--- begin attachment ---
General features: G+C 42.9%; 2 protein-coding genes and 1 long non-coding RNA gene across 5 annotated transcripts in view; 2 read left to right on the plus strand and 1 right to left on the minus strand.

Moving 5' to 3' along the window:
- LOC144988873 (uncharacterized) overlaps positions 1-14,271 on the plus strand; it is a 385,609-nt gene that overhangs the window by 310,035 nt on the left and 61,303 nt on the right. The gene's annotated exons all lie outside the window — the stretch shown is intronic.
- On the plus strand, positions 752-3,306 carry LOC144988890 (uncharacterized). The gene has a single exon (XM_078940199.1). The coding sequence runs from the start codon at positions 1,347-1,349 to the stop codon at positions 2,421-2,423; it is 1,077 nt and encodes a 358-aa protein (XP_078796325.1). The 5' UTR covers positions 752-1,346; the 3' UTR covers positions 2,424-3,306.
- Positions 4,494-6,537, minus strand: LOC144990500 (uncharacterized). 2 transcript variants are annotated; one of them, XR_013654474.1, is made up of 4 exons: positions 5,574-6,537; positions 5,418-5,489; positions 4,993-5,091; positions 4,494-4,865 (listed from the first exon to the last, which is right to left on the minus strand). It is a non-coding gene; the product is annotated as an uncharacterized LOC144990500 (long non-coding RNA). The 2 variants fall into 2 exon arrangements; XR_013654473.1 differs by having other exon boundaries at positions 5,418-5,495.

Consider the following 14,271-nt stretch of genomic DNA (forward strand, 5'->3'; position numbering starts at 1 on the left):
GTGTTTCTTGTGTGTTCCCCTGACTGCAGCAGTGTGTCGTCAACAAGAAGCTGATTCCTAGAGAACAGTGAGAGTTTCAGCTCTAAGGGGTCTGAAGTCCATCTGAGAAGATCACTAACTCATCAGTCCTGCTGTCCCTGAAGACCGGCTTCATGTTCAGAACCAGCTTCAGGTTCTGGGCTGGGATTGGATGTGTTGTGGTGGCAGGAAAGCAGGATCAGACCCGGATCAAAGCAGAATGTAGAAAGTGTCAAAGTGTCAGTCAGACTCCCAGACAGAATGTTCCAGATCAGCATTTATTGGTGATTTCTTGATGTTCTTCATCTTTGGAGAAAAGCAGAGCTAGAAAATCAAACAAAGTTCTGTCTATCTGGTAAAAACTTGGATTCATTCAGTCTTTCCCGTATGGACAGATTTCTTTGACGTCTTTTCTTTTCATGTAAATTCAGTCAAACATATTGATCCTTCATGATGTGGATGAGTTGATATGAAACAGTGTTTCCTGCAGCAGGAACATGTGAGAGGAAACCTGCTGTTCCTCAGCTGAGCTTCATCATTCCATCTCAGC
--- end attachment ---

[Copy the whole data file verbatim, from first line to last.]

General features: G+C 42.9%; 2 protein-coding genes and 1 long non-coding RNA gene across 5 annotated transcripts in view; 2 read left to right on the plus strand and 1 right to left on the minus strand.

Moving 5' to 3' along the window:
- LOC144988873 (uncharacterized) overlaps positions 1-14,271 on the plus strand; it is a 385,609-nt gene that overhangs the window by 310,035 nt on the left and 61,303 nt on the right. The gene's annotated exons all lie outside the window — the stretch shown is intronic.
- On the plus strand, positions 752-3,306 carry LOC144988890 (uncharacterized). The gene has a single exon (XM_078940199.1). The coding sequence runs from the start codon at positions 1,347-1,349 to the stop codon at positions 2,421-2,423; it is 1,077 nt and encodes a 358-aa protein (XP_078796325.1). The 5' UTR covers positions 752-1,346; the 3' UTR covers positions 2,424-3,306.
- Positions 4,494-6,537, minus strand: LOC144990500 (uncharacterized). 2 transcript variants are annotated; one of them, XR_013654474.1, is made up of 4 exons: positions 5,574-6,537; positions 5,418-5,489; positions 4,993-5,091; positions 4,494-4,865 (listed from the first exon to the last, which is right to left on the minus strand). It is a non-coding gene; the product is annotated as an uncharacterized LOC144990500 (long non-coding RNA). The 2 variants fall into 2 exon arrangements; XR_013654473.1 differs by having other exon boundaries at positions 5,418-5,495.

Consider the following 14,271-nt stretch of genomic DNA (forward strand, 5'->3'; position numbering starts at 1 on the left):
GTGTTTCTTGTGTGTTCCCCTGACTGCAGCAGTGTGTCGTCAACAAGAAGCTGATTCCTAGAGAACAGTGAGAGTTTCAGCTCTAAGGGGTCTGAAGTCCATCTGAGAAGATCACTAACTCATCAGTCCTGCTGTCCCTGAAGACCGGCTTCATGTTCAGAACCAGCTTCAGGTTCTGGGCTGGGATTGGATGTGTTGTGGTGGCAGGAAAGCAGGATCAGACCCGGATCAAAGCAGAATGTAGAAAGTGTCAAAGTGTCAGTCAGACTCCCAGACAGAATGTTCCAGATCAGCATTTATTGGTGATTTCTTGATGTTCTTCATCTTTGGAGAAAAGCAGAGCTAGAAAATCAAACAAAGTTCTGTCTATCTGGTAAAAACTTGGATTCATTCAGTCTTTCCCGTATGGACAGATTTCTTTGACGTCTTTTCTTTTCATGTAAATTCAGTCAAACATATTGATCCTTCATGATGTGGATGAGTTGATATGAAACAGTGTTTCCTGCAGCAGGAACATGTGAGAGGAAACCTGCTGTTCCTCAGCTGAGCTTCATCATTCCATCTCAGC